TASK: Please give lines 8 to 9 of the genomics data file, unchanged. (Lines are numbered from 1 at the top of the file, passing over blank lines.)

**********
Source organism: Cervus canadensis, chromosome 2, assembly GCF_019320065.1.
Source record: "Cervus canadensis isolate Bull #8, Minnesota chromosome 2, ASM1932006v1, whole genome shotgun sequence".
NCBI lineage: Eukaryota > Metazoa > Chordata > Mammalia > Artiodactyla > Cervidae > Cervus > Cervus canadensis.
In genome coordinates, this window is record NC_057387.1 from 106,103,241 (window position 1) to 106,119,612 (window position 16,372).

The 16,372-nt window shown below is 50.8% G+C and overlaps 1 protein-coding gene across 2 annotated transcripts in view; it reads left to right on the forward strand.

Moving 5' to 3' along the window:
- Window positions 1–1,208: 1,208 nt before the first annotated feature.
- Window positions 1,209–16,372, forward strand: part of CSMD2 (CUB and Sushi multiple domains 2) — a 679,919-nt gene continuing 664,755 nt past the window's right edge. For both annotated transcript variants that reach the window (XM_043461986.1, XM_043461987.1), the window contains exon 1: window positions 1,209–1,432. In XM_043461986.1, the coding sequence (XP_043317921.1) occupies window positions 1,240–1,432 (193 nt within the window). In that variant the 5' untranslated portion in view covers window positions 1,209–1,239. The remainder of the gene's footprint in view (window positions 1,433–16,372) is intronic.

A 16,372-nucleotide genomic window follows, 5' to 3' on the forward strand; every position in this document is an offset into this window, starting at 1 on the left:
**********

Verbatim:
- Window positions 1,209–16,372, forward strand: part of CSMD2 (CUB and Sushi multiple domains 2) — a 679,919-nt gene continuing 664,755 nt past the window's right edge. For both annotated transcript variants that reach the window (XM_043461986.1, XM_043461987.1), the window contains exon 1: window positions 1,209–1,432. In XM_043461986.1, the coding sequence (XP_043317921.1) occupies window positions 1,240–1,432 (193 nt within the window). In that variant the 5' untranslated portion in view covers window positions 1,209–1,239. The remainder of the gene's footprint in view (window positions 1,433–16,372) is intronic.

A 16,372-nucleotide genomic window follows, 5' to 3' on the forward strand; every position in this document is an offset into this window, starting at 1 on the left: